Robert O'Hara Burke was a British policeman and explorer who led the first expedition to cross the Australian continent. After attending Woolwich Military Academy, Burke served in an Austrian cavalry regiment until , when he joined the mounted Irish constabulary. Migrating to Australia in , he became a police inspector in the Victorian goldfields. After the outbreak of the Crimean War, he returned to Europe, hoping to distinguish himself as a soldier. Disappointed, he returned to Victoria in as superintendent of police at Castlemaine. The South Australian government offered a prize in to the first explorer to cross the continent. Spurred by intercolonial rivalry, the rich colony of Victoria financed its own scientific expedition, and the flamboyant Burke, who wanted desperately to improve his fortunes, was chosen to lead it despite his inexperience.

Information about the expedition from south to north Australia by Burke and Wills in for students K - 6. In the Government of South Australia offered a prize to the first expedition to cross the Australian continent from south to north.
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Their object was to cross the land from the South to the Northern Seas, a task which had never before been accomplished, as well as to add to the scientific knowledge of the interior. The expedition started under the leadership of Robert O'Hara Burke, who began his career as a cadet at Woolwich, but left at an early age to enter a regiment of Hussars in the Austrian service, in which he subsequently held a captaincy. When this regiment was disbanded, in , he obtained an appointment in the Irish Constabulary, which he exchanged for the Police Force of Victoria in , and in this he was at once made an inspector. A Mr Landells, in charge of the camels, went as second in command, and William John Wills, an astronomer and surveyor, as third. In the news of the wonderful gold discoveries induced him to try his fortune in Victoria; but he soon became attached to the staff of the Melbourne Observatory, where he remained until selected for the post of observer and surveyor to the exploring expedition. From the time that the expedition first took shape the names of these leaders were associated in the minds of the people with those of other brave men who had toiled to solve the mystery that lay out in the great thirsty wilderness of the interior. Some of them had tried, and, failing, had returned broken in health by the terrible privations they had met with.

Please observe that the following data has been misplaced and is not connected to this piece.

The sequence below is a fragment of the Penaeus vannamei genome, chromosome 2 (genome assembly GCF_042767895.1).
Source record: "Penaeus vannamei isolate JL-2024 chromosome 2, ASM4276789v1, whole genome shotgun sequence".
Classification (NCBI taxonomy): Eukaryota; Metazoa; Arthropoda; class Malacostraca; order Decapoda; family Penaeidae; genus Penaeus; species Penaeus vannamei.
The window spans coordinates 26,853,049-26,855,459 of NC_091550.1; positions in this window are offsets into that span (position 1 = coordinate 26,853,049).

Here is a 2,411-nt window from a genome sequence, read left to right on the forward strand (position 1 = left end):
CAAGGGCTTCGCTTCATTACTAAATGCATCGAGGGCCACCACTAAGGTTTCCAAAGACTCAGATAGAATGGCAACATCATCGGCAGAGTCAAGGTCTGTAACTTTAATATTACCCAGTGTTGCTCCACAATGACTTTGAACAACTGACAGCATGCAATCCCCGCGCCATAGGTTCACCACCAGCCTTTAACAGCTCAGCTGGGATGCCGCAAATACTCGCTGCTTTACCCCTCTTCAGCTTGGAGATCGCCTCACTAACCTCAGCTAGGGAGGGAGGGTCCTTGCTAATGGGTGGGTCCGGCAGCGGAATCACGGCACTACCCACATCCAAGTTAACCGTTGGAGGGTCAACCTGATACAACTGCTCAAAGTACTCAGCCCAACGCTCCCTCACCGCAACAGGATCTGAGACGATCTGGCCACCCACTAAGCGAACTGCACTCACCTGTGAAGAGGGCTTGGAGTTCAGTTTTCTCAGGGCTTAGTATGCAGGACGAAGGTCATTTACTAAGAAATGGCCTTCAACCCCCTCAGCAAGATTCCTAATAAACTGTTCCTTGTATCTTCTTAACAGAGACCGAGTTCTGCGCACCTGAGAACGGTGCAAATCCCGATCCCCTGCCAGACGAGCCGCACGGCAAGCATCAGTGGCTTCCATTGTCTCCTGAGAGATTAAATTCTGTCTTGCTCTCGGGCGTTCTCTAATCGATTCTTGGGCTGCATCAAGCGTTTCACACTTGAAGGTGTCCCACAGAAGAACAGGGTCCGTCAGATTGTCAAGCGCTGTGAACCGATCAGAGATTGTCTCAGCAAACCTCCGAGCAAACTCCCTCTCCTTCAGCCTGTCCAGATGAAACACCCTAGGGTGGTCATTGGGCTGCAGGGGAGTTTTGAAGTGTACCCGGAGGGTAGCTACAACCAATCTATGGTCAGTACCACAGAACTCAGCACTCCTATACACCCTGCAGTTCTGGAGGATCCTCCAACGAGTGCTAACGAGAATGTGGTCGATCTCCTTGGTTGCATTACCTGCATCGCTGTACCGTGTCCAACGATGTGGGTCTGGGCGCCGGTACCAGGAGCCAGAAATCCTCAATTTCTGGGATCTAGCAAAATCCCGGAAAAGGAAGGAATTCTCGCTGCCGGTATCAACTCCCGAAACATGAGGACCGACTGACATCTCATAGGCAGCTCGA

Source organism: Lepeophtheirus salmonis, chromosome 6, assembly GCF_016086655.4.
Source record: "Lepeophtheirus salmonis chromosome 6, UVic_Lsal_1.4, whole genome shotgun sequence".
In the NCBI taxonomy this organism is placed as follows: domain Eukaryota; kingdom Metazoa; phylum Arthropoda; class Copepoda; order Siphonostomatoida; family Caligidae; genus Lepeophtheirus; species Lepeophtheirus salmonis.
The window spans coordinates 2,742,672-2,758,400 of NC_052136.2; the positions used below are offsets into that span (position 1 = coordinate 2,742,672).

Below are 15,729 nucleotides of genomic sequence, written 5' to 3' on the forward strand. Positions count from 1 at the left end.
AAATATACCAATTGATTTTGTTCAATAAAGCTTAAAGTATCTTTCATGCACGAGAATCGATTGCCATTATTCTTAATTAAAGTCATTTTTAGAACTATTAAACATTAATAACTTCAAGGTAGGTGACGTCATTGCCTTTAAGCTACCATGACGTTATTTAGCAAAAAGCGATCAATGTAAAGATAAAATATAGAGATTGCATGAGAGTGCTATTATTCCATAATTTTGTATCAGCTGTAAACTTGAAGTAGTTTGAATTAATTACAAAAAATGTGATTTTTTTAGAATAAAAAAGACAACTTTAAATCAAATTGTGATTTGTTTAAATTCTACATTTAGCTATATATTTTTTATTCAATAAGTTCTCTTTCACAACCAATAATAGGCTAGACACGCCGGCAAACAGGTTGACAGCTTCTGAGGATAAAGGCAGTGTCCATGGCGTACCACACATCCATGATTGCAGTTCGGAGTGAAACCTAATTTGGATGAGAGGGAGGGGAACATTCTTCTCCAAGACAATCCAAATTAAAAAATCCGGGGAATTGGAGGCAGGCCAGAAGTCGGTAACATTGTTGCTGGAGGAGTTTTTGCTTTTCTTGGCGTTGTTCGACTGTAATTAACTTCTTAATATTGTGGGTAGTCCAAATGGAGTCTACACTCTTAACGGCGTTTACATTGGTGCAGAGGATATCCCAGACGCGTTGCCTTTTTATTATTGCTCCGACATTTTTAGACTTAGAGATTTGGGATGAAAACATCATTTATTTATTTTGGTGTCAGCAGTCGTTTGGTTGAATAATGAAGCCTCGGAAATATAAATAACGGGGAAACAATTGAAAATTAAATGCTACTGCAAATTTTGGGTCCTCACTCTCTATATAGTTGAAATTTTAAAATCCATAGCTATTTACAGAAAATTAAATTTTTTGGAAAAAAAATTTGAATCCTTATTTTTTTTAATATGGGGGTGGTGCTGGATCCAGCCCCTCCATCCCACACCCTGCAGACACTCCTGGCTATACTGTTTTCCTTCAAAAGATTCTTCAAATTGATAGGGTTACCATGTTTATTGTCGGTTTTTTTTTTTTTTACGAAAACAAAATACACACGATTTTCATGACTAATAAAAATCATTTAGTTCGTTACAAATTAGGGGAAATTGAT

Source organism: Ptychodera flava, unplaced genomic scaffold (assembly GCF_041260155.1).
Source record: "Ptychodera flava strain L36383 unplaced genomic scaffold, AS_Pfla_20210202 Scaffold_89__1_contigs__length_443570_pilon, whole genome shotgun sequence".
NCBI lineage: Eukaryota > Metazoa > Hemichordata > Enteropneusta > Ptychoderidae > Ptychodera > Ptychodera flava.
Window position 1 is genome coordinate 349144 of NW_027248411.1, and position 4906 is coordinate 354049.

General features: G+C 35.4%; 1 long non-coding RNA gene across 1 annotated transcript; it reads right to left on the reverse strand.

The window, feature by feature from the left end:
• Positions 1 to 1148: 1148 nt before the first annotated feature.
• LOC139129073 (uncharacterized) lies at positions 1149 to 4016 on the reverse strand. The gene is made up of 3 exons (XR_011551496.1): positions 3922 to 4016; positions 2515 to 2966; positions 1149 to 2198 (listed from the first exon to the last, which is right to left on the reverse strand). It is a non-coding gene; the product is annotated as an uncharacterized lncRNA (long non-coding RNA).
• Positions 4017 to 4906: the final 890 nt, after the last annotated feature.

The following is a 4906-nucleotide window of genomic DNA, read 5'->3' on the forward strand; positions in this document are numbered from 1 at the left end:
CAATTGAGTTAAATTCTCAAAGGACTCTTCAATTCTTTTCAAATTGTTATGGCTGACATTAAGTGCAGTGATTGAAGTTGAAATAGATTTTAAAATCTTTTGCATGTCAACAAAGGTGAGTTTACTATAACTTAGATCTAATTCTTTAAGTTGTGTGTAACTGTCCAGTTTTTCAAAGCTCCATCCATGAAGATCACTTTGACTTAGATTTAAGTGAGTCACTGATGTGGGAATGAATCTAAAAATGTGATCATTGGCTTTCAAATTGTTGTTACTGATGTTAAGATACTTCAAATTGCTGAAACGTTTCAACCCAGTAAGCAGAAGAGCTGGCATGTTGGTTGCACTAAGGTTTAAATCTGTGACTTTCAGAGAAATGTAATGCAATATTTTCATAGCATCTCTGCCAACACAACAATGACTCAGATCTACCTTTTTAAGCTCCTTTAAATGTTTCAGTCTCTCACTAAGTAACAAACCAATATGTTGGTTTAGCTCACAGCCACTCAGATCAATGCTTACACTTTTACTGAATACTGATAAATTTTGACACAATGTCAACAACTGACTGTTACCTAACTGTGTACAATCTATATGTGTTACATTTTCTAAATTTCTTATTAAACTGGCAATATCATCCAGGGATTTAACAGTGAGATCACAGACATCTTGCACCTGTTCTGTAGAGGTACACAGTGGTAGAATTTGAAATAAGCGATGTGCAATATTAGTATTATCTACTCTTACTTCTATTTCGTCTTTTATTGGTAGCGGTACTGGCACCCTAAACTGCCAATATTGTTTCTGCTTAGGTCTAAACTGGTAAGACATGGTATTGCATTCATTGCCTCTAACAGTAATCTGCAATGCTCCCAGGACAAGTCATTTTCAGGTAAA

It consisted of 19 men led by Robert O'Hara Burke and William John Wills , with the objective of crossing Australia from Melbourne in the south, to the Gulf of Carpentaria in the north, a distance of around 3, kilometres approximately 2, miles. The expedition left Melbourne in winter. Bad weather, poor roads and broken-down wagons meant they made slow progress at first. After dividing the party at Menindee on the Darling River Burke made good progress, reaching Cooper Creek at the beginning of summer. The expedition established a depot camp at the Cooper, and Burke, Wills and two other men pushed on to the north coast although swampland stopped them from reaching the northern coastline.